Are you a fan of David and Goliath courtroom dramas?
You know the sort of thing; an individual takes on the full legal firepower of a huge corporation in a tense courtroom battle over some wrong doing. Films such as The Verdict, Erin Brockovich and A Civil Action are all great entertainment, but have you ever considered how these legal cases are funded?
Well, in a growing number of cases it is through litigation finance.
There are many cases that complainants would like to bring to court, but where they simply cannot afford the large sums required to pay their legal costs. So, in order to fund their lawsuit, they may well turn to a third party.
These firms will lend the money required, in return for a slice of the costs and damages awarded — if the case is settled or won at trial.
Litigation finance is not a new phenomenon. Indeed, it has been gaining widespread acceptance over the last 30 years in countries such as Australia, Canada, the US and the UK. But, what is new, is that it is now becoming increasingly available to private investors.
Whereas it was once the preserve of hedge funds, family offices, private equity and other institutions, it is now possible for regular Joes to access this new asset class.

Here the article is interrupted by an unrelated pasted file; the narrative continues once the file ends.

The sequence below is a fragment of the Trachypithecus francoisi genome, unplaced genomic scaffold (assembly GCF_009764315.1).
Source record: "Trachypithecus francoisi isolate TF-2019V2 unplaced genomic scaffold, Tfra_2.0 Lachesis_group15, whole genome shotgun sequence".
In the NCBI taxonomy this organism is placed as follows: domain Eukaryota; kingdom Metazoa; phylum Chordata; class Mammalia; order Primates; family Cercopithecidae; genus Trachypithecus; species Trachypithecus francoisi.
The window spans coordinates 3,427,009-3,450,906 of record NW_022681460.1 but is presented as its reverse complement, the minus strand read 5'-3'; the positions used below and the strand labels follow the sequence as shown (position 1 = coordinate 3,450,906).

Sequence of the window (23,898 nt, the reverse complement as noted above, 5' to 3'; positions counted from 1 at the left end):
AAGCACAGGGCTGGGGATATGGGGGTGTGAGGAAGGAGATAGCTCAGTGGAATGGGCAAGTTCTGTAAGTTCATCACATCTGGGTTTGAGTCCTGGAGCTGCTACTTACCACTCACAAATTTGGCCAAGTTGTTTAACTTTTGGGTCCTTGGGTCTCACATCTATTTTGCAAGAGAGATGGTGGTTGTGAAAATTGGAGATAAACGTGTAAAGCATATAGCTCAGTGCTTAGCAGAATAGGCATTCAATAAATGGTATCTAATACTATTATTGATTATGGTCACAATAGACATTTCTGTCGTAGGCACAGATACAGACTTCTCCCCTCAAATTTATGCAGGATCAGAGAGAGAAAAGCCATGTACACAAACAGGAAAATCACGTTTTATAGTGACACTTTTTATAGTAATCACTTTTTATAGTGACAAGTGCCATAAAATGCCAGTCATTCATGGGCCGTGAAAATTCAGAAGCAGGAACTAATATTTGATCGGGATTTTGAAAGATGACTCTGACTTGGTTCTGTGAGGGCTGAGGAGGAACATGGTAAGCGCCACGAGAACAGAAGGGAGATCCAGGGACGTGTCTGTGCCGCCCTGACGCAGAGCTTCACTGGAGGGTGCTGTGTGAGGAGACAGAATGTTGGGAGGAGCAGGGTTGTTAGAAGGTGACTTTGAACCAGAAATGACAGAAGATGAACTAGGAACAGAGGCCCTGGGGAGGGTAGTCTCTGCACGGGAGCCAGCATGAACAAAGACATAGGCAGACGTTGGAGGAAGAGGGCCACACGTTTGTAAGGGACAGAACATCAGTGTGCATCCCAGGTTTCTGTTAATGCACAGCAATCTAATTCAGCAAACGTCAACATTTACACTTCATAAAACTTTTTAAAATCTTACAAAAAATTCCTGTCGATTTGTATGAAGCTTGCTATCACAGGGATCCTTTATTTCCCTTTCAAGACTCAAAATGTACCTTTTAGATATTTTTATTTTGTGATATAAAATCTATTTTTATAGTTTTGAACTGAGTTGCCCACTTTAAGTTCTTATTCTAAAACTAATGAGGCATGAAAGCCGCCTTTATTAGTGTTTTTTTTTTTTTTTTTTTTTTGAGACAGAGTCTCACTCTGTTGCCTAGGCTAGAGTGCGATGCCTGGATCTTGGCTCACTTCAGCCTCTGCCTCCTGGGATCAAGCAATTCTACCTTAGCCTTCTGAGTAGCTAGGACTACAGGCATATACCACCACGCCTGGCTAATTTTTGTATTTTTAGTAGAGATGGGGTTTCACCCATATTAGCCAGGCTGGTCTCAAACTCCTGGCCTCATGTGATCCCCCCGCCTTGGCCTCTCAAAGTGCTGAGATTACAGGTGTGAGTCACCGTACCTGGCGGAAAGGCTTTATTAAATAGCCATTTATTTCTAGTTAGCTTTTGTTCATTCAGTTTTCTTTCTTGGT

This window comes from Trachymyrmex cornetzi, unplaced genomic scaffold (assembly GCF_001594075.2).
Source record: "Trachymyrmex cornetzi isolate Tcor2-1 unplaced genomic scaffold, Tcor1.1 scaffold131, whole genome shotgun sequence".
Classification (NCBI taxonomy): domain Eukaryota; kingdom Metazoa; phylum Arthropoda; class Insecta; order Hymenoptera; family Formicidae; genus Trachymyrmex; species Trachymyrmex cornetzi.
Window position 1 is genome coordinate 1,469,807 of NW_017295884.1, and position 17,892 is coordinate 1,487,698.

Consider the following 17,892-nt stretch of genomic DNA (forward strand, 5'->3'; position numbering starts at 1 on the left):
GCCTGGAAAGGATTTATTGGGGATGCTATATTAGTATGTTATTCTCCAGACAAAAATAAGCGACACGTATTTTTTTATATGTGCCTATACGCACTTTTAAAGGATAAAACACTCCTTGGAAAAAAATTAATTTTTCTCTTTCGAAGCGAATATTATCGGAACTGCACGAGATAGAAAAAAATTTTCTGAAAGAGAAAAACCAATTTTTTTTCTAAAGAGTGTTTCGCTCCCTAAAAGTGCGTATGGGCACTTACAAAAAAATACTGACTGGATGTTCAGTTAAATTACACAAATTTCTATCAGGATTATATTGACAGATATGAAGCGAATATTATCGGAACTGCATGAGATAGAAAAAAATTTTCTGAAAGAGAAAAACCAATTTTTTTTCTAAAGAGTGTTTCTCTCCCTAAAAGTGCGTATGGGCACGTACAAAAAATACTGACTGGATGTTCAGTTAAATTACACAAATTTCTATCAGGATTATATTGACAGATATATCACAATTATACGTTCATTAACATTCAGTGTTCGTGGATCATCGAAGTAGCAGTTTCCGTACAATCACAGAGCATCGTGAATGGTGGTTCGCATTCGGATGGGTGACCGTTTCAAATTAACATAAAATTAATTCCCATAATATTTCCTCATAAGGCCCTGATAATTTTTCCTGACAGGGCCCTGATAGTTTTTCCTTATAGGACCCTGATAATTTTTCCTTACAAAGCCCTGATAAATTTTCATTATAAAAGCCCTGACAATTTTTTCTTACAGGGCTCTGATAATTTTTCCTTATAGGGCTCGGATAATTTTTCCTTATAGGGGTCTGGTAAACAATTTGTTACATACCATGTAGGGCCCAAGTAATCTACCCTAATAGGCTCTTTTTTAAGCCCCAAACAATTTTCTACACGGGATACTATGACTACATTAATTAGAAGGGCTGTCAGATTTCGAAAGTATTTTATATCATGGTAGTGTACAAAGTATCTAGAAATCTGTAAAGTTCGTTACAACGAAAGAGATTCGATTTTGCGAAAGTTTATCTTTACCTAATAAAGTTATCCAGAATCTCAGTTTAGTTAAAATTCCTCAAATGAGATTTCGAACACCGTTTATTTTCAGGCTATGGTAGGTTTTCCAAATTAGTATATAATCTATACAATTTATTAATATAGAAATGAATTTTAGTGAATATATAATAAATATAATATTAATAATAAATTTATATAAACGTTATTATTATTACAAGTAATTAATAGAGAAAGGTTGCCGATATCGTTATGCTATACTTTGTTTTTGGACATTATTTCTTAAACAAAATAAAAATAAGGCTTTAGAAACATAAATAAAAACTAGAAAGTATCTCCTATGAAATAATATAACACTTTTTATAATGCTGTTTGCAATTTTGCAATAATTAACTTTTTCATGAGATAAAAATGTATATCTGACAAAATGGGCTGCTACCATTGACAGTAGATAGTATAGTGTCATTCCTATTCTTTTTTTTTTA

Because it is uncorrelated with other assets, and potentially very lucrative — AxiaFunder claim an expected annual return of 20-30% — it could make for an excellent addition to your portfolio.
The skill for the litigation finance provider, is in selecting cases that have a high probability of being settled out of court, or won in the courtroom within an acceptable time period — usually no more than three years.
They also need the winning cases to return a high multiple of the initial investment. AxiaFunder target a reward that is at least five times the cost of litigation.
Once a suitable case has been selected, the funding goes towards paying the legal and associated costs for the claimant. Then it’s simply a case of sitting back and waiting for the lawsuit to conclude. It can either be settled before the court hearing ever begins, won in the courtroom or, of course, lost in the courtroom.
These neatly defined end points mean that investors have a clear exit strategy and usually a good feel for the length of the financial commitment.
Clearly, winning a case is the best outcome. The litigation finance company will receive their initial investment back plus a pre-agreed slice of the award.
However, if you lose the case the investors will be responsible for the costs they’ve incurred and the winning sides legal costs, although this tends to be covered by insurance.
There are several different ways for an investor to get involved in this fascinating new asset class. Although for some of them, you may need to certify yourself as being a suitable investor. Let’s have a look.
The Just ISA
First up, an Innovative Finance ISA that allows you to invest in a three or five-year bond paying 8% interest per annum.